SC reserves order on CBI probe; Bihar, Maha trade charges

3 months ago 33
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New Delhi: The Supreme Court on Tuesday reserved its verdict on the contrasting pleas for CBI probe into the suicide of actor

Sushant Singh Rajput

even as Bihar and Maharashtra governments viciously traded charges while arguing for and against investigation by the central agency on Rhea Chakraborty's plea for transferring an FIR registered in


to Mumbai.
Before the hearing on Chakraborty's petition ended, Justice Hrishikesh Roy cut through the arguments advanced on behalf of Rajput's girlfriend and said, "You may be correct in saying that you have been a victim of media focus on the case, but your stand is that if CBI probe is ordered into the incident, you have no objection."
As the Bihar government and Rajput's father on one side traded charges with Maharashtra and Chakraborty on the other, solicitor general Tushar Mehta said it was a fit case for CBI probe as Mumbai police had not registered an FIR till now and had pre-emptively declared that it was a case of suicide.
"We do not know what is the role of Chakraborty in the case — witness, accused, complainant or nobody? Yet, she moves an application in the SC seeking transfer of the FIR to Mumbai. What is her interest in seeking transfer when she should be interested only in a fair probe irrespective of the agency which investigated the case," Mehta said.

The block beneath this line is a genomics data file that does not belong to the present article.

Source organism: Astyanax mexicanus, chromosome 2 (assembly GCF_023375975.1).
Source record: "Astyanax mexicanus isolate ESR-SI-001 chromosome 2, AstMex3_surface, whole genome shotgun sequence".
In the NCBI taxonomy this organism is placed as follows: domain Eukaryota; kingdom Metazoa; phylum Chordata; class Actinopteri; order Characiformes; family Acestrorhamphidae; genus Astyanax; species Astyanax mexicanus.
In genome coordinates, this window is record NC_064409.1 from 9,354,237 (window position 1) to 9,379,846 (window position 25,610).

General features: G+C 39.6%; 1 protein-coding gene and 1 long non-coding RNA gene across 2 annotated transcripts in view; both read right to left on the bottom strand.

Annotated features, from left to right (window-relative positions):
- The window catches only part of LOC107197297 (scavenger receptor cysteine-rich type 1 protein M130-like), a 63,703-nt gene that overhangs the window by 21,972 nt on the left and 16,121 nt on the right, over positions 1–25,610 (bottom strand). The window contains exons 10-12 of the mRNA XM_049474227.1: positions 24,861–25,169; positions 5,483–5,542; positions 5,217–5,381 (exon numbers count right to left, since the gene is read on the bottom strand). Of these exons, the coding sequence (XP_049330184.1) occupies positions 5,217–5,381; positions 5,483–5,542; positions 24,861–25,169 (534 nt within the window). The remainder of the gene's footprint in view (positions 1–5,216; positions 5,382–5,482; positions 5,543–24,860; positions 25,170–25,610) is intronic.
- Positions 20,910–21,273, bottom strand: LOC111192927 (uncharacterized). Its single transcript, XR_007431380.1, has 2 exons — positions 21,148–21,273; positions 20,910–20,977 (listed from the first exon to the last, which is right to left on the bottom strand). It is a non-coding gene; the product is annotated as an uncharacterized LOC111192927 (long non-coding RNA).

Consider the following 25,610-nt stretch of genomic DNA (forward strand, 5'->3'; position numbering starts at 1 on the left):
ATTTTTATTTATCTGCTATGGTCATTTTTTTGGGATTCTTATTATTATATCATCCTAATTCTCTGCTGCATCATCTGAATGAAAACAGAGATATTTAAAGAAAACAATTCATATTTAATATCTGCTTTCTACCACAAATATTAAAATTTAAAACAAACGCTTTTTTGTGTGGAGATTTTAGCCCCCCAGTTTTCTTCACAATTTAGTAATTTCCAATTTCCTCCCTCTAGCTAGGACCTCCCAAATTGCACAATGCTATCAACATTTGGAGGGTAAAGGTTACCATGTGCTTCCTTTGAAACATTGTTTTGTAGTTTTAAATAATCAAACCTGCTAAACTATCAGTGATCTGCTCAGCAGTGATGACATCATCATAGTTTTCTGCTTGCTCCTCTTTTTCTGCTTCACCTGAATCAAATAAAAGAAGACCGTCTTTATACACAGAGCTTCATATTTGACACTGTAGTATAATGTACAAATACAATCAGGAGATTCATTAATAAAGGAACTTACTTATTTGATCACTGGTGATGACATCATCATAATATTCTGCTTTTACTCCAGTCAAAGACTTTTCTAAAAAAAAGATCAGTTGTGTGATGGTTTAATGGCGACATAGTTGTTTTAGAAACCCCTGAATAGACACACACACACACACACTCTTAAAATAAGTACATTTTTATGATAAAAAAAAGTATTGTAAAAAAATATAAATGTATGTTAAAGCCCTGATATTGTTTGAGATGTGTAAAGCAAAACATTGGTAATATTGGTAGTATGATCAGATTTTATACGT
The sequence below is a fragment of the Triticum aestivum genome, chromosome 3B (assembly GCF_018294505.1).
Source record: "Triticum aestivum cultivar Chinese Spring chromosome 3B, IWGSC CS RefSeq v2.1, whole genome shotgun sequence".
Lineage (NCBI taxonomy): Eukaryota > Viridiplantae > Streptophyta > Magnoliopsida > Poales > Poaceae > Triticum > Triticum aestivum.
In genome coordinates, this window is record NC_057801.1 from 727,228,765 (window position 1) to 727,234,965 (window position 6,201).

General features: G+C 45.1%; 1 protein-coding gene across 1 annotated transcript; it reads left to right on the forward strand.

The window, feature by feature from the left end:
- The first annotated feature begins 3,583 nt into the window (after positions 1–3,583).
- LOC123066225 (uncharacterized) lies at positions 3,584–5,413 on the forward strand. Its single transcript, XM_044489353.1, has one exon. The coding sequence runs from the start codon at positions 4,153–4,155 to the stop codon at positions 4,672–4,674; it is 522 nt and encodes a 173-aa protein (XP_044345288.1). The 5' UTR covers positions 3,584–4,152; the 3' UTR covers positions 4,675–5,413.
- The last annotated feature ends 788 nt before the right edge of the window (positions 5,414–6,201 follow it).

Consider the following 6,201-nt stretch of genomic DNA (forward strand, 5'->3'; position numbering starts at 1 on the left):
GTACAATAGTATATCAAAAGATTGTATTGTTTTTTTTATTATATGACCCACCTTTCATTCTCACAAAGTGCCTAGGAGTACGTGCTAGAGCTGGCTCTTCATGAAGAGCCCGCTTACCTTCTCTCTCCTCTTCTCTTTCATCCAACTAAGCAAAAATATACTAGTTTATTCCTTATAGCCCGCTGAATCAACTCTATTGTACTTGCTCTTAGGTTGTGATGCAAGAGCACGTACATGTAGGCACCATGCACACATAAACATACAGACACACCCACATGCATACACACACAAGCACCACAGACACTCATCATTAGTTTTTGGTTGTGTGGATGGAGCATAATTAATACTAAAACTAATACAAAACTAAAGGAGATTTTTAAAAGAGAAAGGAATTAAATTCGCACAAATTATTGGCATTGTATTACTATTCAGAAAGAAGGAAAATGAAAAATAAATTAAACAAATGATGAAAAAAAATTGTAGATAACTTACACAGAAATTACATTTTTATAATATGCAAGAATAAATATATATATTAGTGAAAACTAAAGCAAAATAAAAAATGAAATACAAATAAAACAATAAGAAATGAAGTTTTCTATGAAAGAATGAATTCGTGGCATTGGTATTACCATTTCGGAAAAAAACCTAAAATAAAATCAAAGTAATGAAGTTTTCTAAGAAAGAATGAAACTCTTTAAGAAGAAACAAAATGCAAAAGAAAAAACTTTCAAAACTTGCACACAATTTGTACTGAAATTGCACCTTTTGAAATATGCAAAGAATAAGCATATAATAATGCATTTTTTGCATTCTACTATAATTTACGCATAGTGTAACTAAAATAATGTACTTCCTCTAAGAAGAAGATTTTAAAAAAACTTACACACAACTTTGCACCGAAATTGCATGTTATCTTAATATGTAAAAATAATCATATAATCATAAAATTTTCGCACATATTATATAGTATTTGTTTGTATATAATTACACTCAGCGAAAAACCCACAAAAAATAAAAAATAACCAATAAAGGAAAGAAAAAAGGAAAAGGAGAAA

On her behalf, senior advocate Shyam Divan said the Bihar government was politicising the case because of impending assembly elections and alleged that the FIR was registered in Patna without jurisdiction on the intervention of chief minister Nitish Kumar and minister

Sanjay Jha

"Politicisation and media trial of the case must stop to protect her (Chakraborty’s) right to privacy. There should be a fair investigation by a fair agency. The correct course under law is that the Patna FIR, lodged by Rajput's father, must be transferred to Mumbai and if Maharashtra government recommends, a CBI probe can take place," Divan said.
For the Bihar government, senior advocate Maninder Singh and standing counsel Keshav Mohan said Patna police took the correct step in registering an FIR as even after nearly two months, Mumbai police had not registered a case into the actor's death under “suspicious circumstances”. Singh said Mumbai police, at the behest of the Maharashtra government, was continuing with the inquiry based on an “accidental death” report and wondered who it was trying to protect by not registering an FIR for a proper investigation.
"Any inquiry under the accidental death report, as per the law laid down by the SC in several judgments, must come to an end with the post-mortem report, which in this case came on June 25. Since June 25, it was impermissible under law for Mumbai police to continue recording statements without registering an FIR," Singh said.
Appearing for Rajput's father, senior advocate Vikas Singh supported the Bihar government's stand and said, "Chakraborty had systematically cut off Rajput from his father and other family members. There were several injury marks on Rajput's body and yet, Mumbai police continue to float the story that it was a case of suicide."
For the Maharashtra government, senior advocate A M Singhvi said Rajput's father had not sent a written complaint to Mumbai police, which alone had jurisdiction over the incident. Bihar police had absolutely no jurisdiction over Rajput's death and by registering an FIR and then recommending CBI probe, it had gravely jeopardised the principle of federalism. He went on to question the jurisdiction and power of the SC's single judge bench to order a CBI probe into the incident.

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